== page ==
del randomdict

Here we are displaying the dictionary after performing each of the three delete operations. Don't worry about the "#" and proceeding text in the code - these are there to make comments about the code. Comments are not executed, they just provide information about the code, and are purely optional.

The output of the above code will be:

{'Color': 'Black', 'Make': 'Honda', 'Model': 'Civic', 'Year': 2010}
{'Color': 'Black', 'Model': 'Civic', 'Year': 2010}
Traceback (most recent call last):
  File "", line 16, in <module>
NameError: name 'randomdict' is not defined

Notice that since we deleted the dictionary at the end, therefore an error is thrown indicating that randomdict is not defined.

Example Application

Now that we've gone through many of the most basic concepts in Python, let's put it to good use and create an simple a application using what we learned.

Let's say you have so many cars that you just can't keep track of them all, so we'll create an application to do it for you. It'll work by continually asking you if you want to add cars to your inventory, and if you do, then it will ask for the details of the car. If you don't, the application will print out the details of all of your cars and exit.

Here is the full code, which we'll explain in detail in the rest of this section:

cars = []

add_inventory = raw_input('Add inventory? [y/n] ')

while add_inventory == 'y':
    # Get car data from user
    make = raw_input('Make: ')
    model = raw_input('Model: ')
    year = raw_input('Year: ')
    miles = raw_input('Miles: ')

    # Create car dictionary object and save it to list
    car = {'Make': make, 'Model': model, 'Year': year, 'Miles': miles}

    # Ask user if we should keep going
    add_inventory = raw_input('Add inventory? [y/n] ')

print('Here are your cars:')

# Display all of our cars
for c in cars:
    print('Make: ' + c['Make'])
    print('Model: ' + c['Model'])
    print('Year: ' + c['Year'])
    print('Miles: ' + c['Miles'])

In the first line of our code, we create a list that will hold the details of all of our cars. Each element in the list will be a dictionary item, which will contain details like "Make", "Model", etc.

In the second line of code, we use a built-in Python function called raw_input(), which displays the given text to the user via the command line and then waits for the response. Any text that is entered by the user is then saved in the add_inventory variable.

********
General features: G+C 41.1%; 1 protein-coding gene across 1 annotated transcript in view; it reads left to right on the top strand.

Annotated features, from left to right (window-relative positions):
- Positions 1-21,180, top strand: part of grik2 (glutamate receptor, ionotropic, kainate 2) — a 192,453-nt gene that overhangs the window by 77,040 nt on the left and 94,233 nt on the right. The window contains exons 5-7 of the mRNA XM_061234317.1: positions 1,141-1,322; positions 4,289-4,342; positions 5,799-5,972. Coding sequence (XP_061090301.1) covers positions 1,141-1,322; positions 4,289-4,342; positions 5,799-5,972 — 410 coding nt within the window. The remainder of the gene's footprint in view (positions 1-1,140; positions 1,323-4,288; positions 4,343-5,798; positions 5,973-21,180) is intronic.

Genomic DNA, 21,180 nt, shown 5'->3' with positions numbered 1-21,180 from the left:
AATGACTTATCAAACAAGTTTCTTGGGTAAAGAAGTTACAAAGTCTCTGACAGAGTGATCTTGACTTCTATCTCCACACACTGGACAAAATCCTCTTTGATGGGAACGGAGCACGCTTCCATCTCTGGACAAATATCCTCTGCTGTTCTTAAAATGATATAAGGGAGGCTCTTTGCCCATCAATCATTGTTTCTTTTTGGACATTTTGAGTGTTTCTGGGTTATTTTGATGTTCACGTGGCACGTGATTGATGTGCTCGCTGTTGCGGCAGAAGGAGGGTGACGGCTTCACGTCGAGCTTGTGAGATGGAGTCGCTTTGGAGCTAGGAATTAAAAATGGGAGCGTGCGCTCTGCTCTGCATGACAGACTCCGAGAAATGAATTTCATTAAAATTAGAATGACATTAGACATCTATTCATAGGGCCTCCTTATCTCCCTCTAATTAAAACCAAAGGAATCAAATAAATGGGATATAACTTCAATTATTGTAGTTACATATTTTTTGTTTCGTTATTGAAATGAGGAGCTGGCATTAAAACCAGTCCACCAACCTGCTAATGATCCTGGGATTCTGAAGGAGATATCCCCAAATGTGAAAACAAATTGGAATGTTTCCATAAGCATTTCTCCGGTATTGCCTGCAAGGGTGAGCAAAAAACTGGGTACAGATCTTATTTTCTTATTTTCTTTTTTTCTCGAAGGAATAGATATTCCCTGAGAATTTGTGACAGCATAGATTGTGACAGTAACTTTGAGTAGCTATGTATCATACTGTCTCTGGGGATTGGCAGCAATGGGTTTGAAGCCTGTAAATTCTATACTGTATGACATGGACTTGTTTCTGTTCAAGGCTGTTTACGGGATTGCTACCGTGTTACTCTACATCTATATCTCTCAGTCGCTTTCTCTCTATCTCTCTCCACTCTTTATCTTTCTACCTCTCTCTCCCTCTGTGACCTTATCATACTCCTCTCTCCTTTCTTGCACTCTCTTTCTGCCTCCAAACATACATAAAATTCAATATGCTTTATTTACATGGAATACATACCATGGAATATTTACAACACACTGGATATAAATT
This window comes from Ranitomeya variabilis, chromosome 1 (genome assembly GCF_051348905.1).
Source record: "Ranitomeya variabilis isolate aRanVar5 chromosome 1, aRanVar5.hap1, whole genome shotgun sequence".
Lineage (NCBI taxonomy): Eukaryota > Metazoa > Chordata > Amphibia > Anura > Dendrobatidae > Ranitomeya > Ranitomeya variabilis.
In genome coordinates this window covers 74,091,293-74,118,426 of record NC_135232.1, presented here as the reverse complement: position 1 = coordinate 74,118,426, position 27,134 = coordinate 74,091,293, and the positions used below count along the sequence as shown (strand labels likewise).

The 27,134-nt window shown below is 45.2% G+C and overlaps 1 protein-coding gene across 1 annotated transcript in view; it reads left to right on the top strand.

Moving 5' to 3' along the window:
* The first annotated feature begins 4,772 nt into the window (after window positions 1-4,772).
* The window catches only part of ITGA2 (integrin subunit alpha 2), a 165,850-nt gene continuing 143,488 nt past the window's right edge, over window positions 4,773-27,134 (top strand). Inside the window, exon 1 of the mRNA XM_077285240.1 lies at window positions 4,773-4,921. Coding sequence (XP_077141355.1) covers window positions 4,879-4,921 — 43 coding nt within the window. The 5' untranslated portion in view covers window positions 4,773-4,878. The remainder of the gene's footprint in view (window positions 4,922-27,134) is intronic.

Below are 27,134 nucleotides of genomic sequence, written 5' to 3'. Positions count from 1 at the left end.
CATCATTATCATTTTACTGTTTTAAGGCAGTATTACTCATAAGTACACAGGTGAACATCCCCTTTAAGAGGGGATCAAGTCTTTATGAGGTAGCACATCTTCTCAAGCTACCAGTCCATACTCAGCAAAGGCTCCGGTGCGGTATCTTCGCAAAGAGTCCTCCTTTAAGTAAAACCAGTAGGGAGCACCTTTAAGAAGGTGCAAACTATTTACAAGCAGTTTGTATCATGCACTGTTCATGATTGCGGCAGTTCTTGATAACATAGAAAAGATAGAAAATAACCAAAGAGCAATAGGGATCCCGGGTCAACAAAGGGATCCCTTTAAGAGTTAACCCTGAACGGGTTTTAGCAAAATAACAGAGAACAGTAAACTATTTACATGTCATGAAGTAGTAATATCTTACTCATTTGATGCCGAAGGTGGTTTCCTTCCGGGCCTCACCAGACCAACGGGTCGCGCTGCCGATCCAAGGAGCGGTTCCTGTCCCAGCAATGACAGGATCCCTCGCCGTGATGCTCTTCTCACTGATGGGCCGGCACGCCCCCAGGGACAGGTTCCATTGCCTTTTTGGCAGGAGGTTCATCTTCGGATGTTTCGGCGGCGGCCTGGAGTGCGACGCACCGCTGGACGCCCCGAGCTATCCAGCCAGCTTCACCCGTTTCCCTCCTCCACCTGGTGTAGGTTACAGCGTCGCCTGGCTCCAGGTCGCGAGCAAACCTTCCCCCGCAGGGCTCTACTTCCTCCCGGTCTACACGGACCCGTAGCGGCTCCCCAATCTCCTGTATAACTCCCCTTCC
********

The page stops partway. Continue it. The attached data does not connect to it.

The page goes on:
We then check if the user wants to add inventory by checking for a "y" character. If the user does want to add inventory, then we use the raw_input() function again to gather information about the car. Once we have everything we need, we create a car variable that stores a dictionary with all of our car data. This dictionary object is then saved in our car list using the append() method, which you may recall adds our element to the end of the list.

Using a "while-loop", we continually check to see if the user wants to add more cars to their inventory. This could go on for as long as the user keeps entering "y" in the "Add inventory?" prompt, which is exactly what "while-loops" are good for.

When the user finally enters "n" (or any character that isn't "y"), we will print out a full list of their inventory for them. This is done using a "for-loop". For each item in the list, we store the current item in the temporary c variable and retrieve all of the relevant car data using its keys, which we then print out to the screen using string concatenation (or "addition"). This adds the two strings together to become one before getting printed on the screen.

Running this code via the command line may look something like this:

$ python
Add inventory? [y/n] y
Make: Porsche
Model: 911 Turbo
Year: 2017
Miles: 2000
Add inventory? [y/n] y
Make: Ferrari
Model: 488 GTB
Year: 2016
Miles: 12000
Add inventory? [y/n] y
Make: Lamborghini
Model: Aventador
Year: 2017
Miles: 8000
Add inventory? [y/n] n

Here are your cars:
Make: Porsche
Model: 911 Turbo
Year: 2017
Miles: 2000

Make: Ferrari
Model: 488 GTB
Year: 2016
Miles: 12000

Make: Lamborghini
Model: Aventador
Year: 2017
Miles: 8000

What's next?

This article provides a very basic introduction to the Python programming language. We have touched on only the most fundamental concepts, including variables, operators, conditional statements, loops, and more.

Once you find your feet in the simple Python concepts, move on to more advanced topics like object-oriented Python. Most of the advanced programming applications nowadays are based on object-oriented principles. As explained in the beginning, Python is being widely used for web development, machine learning, data science, and micro-controllers as well, so try out a little of everything and see which niche is most interesting to you.

What do you think of Python so far? What do you plan on using it for? Let us know in the comments!

Last Updated: November 25th, 2023